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A golem constructed of scythes and other farm equipment rolls across a landscape. It soon arrives at a farm where it promptly steals a cow. How does an amalgamation of living farm tools steal a cow? Well it simply wraps chains around the poor beast and then takes off into the air, flying its fresh bounty back to its master. This is how November starts and it doesn't get any less weird from there.... and I loved it. To get an idea of what this film is like, you should definitely check out the trailer.

I'm a sucker for folk lore and this gem of a film from Estonia really hit the mark for me. Written and directed by Rainer Sarnet, this film was Estonia's official entry for Best Foreign Language Film for the 2018 Academy Awards.

November also took home Best Cinematography in an International Feature from the 2017 Tribeca Film Festival, an accolade that you won't question once you see how beautifully this film was shot in black and white. Sarnet has stated in interviews that he wanted the film to evoke the look of early 20th century photography of the regional farmers and their homesteads. The muddy farmscapes and dilapidated huts of the villagers stand in stark contract to the regal finery and ornate furnishings of the baron's manner. The black and white cinematography really elevates the film and gives it a classic horror feel.

The previously mentioned golems are called Kratts and to get one of your own, you must simply meet the Devil in the woods and trade him your soul (or trick him). Voila, your farm equipment comes to life and it does your chores and carries out your bidding. The downside is that if your Kratt ever runs out of work to do, it'll probably come after you and try to kill you. Also, if you give your Kratt an impossible task, it will freak out, catch on fire, and then explode. The Kratts are brought to life in this film by puppetry (I believe) and the end result looks great. They were my favorite part of the film and I love that this odd bit of folk lore from Estonia is now being shared with the world.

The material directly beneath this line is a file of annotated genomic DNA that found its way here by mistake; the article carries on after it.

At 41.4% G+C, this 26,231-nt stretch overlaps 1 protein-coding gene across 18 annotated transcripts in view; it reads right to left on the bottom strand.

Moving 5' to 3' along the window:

The Kratts and the Devil are not the only fantastical elements in November, there are also werewolves, ghosts, and the personification of a plague. However, all of these creatures take a back seat to the main story which revolves around Hans, the handsome village boy, who is infatuated with the Baron's daughter and is painfully unaware of how much poor little village girl Liina pines for him. While the love triangle presented in this tale may be traditional, the black magic and supernatural elements definitely give this tragic film a unique angle.

The acting is good across the board. Dieter Laser (Human Centipede) may ham it up a little bit in his scenes as the Baron, but the rest of the characters very much feel like a part of this supernatural and muddy world.

If there was one nitpick I had about the film, it would be that the story doesn't quite rise to the level of the other elements presented to the audience. There's so much going on in and around the edges of this film that a traditional love triangle narrative feels a little stale. Viewers may get a little impatient when the focus of the movie pivots back to this portion of the story.

If this review and the trailer intrigues you, I whole-heartedly recommend that you check out November when it becomes available in your area or on VOD. It opens in NYC tomorrow (February 23) and in LA on March 2. We'll make sure to post an update if it rolls out to more theaters or suddenly becomes available to rent at home.

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